Online gaming: The transnationalization nexus seen in the case of Vietnam
This research explored the transnational experience extracted from the online gaming culture of Vietnam seen from three perspectives: the players, the Vietnamese game companies, and the state. The main concept that plays the role of the umbrella embracing the whole research is transnationalization, which could be seen in the case of video games as a process that consists of internal and external factors. The internal elements could be grasped through the interaction between players of one country and the video games designed and released by another country’s developers. This contact has allowed players to perceive a new format of entertainment and a new change of consumption habit, as well as to shape their own gaming culture. Online games companies, including the developing units and the distributing firms, manifest the external elements of transnationalization. Those enterprises have transnationalized through the exchange of people (staffs), new business models and financing systems, the developing process, and especially the localization process. This study also examines the role of the state in managing and controlling the circulation and operation of online games in Vietnam. The socialist-oriented market economy and its internal ambivalence let the management framework applied to online games in this communist country fall between two poles of tight and loose at the same time. This is the condition to nurture the attitude of reluctance that the state possesses, which is the contradiction between the ideology (communism) and the grip on power that the party-state wants to preserve, and the open economy, which is considered a product of capitalism.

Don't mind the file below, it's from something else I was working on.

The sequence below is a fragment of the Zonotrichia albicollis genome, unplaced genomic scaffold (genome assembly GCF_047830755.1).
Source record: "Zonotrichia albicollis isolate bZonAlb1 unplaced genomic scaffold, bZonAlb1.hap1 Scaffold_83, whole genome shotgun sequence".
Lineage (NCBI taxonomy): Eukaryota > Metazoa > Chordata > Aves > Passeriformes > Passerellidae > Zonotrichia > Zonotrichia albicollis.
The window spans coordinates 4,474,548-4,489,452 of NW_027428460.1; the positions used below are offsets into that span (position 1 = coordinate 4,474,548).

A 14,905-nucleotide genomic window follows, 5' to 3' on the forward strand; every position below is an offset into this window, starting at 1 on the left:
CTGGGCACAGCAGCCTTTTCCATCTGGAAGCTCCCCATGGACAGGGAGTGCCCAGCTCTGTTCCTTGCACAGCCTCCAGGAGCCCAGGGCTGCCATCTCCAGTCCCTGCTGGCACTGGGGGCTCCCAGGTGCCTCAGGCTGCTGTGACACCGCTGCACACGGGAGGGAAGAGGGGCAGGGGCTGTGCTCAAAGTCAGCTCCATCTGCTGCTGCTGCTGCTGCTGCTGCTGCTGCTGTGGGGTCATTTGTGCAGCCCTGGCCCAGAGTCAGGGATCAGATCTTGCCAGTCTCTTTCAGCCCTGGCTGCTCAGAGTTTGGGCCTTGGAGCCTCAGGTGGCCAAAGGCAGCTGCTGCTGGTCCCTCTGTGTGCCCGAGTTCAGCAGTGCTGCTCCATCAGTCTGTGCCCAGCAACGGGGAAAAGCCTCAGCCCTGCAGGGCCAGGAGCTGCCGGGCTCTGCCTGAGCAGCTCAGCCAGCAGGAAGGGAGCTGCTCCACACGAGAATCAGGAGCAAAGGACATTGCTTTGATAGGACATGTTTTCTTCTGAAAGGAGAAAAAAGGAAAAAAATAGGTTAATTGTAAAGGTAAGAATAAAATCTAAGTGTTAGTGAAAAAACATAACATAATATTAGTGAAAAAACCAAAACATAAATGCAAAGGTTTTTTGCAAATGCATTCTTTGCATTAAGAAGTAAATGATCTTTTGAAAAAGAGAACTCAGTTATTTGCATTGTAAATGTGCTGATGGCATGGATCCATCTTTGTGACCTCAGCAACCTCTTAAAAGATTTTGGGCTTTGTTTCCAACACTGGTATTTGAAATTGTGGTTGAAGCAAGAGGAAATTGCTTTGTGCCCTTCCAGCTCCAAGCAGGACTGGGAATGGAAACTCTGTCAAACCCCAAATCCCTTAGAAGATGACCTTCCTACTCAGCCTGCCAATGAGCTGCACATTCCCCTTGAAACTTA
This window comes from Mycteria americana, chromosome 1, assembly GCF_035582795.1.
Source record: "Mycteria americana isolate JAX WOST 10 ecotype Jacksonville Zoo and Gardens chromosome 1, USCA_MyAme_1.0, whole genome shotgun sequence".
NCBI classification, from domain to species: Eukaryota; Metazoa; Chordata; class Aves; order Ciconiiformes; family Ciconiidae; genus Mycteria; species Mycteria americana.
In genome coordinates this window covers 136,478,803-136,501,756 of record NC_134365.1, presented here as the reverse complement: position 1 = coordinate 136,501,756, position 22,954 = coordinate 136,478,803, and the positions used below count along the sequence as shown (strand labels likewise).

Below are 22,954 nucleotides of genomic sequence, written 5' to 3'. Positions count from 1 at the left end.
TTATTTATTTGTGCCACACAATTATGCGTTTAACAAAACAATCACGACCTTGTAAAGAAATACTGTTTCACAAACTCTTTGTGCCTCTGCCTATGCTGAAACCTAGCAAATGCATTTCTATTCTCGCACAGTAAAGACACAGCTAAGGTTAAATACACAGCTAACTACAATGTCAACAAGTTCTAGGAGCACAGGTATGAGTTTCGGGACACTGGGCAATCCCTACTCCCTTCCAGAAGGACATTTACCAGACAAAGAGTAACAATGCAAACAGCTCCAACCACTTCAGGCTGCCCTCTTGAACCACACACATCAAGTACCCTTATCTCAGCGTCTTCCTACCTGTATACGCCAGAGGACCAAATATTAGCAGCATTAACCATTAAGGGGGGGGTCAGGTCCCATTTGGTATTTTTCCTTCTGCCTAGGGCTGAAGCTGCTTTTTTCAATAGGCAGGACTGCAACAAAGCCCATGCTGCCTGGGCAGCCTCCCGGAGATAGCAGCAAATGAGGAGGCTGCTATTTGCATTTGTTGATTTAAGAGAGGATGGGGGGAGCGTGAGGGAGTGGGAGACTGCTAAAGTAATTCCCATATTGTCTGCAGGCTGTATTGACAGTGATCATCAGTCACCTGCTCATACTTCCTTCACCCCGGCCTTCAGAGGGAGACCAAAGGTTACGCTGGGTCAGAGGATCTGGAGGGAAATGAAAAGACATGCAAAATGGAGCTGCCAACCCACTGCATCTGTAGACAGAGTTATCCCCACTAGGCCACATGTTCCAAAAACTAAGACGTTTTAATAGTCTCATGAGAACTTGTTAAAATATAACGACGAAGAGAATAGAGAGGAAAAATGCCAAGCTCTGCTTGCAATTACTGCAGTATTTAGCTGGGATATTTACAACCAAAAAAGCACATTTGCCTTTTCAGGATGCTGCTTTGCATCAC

PhD defended at
National University of Singapore